One of the most difficult listening situations for individuals with hearing loss is understanding conversations in noisy environments. The most effective way of minimizing the negative effects of surrounding noise is to have two microphones on each hearing aid – one for the area in front and one for the area behind. Each microphone provides information to the hearing aid processor, which analyzes the sound in the environment. When the analysis shows a high level of noise, the sensitivity of the back microphone is reduced, to decrease the noise from the back.
In less expensive hearing aids this is done by pushing a button on the hearing aid or remote control to reduce the noise. In moderate or more premium hearing aids, the processor may be powerful enough to automatically reduce the sensitivity of the rear microphone when the environment gets noisy. It will then also increase the sensitivity of the rear microphone to normal when the environment quiets down, so you do not miss the soft sounds behind you.
One thing to remember is that directional microphones help reduce noise, but do not eliminate noise.
Digital Noise Reductio
In addition to directional microphones as a tool to help in situations with competing for noise, hearing aids can reduce amplification in certain channels. Typically, amplification is reduced in the channels that provide little benefit to overall speech understanding. This can be helpful in reducing the noise that is arriving from the front and the overall noise in the room.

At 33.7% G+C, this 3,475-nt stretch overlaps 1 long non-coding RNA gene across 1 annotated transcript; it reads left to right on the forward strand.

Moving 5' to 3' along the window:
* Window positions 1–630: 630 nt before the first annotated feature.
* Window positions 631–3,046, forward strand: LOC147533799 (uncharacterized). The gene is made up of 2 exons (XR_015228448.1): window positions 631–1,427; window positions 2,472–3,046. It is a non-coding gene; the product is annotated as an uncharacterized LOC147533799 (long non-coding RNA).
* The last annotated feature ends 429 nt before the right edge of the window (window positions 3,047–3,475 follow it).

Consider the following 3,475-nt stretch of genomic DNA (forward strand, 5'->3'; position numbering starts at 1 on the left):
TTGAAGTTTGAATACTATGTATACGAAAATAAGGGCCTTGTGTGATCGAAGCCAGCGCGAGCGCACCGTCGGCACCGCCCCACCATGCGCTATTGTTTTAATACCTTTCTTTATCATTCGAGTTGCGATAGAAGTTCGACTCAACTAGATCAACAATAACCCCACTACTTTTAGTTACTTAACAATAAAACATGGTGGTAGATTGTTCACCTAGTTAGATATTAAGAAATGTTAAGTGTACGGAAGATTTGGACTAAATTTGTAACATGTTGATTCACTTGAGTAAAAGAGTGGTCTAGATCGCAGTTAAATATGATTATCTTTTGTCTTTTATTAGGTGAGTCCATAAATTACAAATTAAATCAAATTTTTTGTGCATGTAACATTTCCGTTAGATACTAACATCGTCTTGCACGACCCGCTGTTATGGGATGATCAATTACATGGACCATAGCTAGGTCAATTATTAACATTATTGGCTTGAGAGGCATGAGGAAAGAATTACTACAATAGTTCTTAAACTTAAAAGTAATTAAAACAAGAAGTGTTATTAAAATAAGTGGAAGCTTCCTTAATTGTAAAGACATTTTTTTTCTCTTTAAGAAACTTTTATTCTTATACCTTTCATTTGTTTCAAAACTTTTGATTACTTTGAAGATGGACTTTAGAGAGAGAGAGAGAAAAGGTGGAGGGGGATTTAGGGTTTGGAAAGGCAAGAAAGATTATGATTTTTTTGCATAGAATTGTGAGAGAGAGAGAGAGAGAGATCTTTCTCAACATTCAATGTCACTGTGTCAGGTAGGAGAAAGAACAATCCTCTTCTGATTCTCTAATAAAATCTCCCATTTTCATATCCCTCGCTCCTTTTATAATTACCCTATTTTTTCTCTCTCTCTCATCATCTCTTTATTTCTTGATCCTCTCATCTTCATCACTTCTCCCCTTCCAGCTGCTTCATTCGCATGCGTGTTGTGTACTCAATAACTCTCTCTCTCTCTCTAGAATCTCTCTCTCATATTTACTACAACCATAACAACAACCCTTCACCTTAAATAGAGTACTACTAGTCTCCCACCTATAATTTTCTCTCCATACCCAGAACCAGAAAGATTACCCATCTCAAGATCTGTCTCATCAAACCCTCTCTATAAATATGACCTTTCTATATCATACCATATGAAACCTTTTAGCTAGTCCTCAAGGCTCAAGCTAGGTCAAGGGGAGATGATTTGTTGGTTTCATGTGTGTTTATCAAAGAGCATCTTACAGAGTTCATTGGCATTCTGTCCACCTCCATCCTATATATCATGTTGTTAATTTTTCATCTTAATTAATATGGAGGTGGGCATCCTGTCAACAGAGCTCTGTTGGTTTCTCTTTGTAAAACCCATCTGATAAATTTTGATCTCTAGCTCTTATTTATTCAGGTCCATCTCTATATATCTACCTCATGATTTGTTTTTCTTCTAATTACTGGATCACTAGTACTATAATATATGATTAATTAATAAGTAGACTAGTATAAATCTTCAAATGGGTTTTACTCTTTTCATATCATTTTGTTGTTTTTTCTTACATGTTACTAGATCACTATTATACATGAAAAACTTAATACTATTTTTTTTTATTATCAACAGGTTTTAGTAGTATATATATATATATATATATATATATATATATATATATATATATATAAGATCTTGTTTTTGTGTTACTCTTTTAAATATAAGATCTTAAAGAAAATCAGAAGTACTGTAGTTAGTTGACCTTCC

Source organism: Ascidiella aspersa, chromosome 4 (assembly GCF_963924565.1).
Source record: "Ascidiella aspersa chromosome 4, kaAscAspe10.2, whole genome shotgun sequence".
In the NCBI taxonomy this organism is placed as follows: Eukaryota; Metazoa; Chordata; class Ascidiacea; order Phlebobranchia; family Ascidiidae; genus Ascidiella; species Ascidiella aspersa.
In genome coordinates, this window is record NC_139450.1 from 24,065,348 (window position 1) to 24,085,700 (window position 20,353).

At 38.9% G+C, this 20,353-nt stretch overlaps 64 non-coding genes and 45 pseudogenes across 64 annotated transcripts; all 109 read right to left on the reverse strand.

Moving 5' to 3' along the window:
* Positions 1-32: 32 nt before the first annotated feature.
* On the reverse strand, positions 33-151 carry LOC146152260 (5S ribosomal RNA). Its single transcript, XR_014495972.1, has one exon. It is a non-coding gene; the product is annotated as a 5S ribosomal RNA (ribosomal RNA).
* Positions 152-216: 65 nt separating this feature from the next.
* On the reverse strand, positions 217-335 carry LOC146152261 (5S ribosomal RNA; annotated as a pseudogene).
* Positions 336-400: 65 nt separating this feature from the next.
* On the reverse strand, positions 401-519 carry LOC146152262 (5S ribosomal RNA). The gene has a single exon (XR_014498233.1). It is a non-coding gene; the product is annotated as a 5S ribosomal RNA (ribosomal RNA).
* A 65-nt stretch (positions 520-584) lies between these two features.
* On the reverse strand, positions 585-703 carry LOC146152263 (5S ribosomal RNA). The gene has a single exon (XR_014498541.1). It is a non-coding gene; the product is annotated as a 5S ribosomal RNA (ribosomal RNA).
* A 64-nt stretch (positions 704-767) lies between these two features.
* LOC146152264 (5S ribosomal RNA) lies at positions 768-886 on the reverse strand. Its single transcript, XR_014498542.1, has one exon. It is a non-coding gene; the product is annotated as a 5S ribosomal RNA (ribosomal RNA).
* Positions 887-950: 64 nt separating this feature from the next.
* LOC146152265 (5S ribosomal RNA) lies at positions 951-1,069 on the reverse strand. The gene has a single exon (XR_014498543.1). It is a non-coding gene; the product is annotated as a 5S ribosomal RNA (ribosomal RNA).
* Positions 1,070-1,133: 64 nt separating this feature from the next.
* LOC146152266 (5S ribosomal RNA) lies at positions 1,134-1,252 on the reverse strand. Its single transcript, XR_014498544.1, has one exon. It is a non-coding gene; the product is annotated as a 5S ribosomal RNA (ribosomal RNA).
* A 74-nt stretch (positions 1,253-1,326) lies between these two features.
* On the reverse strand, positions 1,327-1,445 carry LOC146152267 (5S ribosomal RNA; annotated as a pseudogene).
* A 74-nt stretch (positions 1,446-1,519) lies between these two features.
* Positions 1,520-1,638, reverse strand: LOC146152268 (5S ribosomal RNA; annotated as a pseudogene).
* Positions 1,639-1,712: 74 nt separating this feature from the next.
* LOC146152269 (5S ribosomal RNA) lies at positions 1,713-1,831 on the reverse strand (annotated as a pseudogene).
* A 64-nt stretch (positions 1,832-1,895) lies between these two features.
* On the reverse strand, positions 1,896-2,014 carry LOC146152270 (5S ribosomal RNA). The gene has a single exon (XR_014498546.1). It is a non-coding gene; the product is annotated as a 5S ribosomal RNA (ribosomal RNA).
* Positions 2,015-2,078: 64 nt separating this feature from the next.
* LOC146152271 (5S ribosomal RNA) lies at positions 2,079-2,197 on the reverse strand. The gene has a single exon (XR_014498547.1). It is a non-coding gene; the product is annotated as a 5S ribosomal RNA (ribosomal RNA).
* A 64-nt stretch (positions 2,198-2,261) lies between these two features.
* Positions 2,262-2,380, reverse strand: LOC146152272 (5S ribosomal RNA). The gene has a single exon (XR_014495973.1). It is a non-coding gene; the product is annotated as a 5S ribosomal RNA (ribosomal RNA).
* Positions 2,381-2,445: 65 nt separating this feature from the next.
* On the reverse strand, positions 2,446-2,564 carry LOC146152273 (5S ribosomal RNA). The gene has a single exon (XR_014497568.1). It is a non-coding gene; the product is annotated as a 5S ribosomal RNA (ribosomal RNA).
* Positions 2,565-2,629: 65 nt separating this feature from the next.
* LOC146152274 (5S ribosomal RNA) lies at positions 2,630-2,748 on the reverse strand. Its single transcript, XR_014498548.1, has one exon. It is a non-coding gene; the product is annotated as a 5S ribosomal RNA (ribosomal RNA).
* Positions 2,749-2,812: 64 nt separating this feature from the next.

More premium hearing aids may also work to enhance the speech arriving from the front by increasing the amplification in the channels that carry important speech information so that the speech is more pronounced than the noise. In some very noisy environments, however, understanding speech can still be very difficult even with the most sophisticated processing.
Digital Feedback Reductio
Acoustic feedback in hearing aids is the high-pitched whistling sound that you may have heard from some older hearing aids. It is a result of the amplified sound leaking out the ear canal and being picked up by the microphone of the hearing aid. Fortunately, feedback is now much less common because most digital hearing aids have a feedback manager that reduces feedback. Manufacturers differ in the way that feedback is controlled, but generally, the premium instruments are more effective. The probability of feedback also depends on the configuration and severity of the hearing loss. Therefore, not every patient needs the most sophisticated feedback management system. Feedback also depends on the fit of the instrument. Feedback can be reduced if hearing aids are fit properly.
Multiple Programs or Memories
Multiple programs or memories can be stored in hearing aids and accessed using a push button or through a remote control. These programs optimize hearing aids for different listening environments. Multiple programs can also be available for special uses, such as for listening on the telephone or to television. More advanced hearing aids analyze the sound environment and adjust automatically for specific environments. For example, premium hearing aids can correctly identify that you are in a noisy restaurant and activate the directional microphones and noise reduction. In less expensive hearing aids, the program may have to be manually changed by pressing the buttons on the hearing aids or using the remote control in order for the directional microphones and noise reduction to be activated.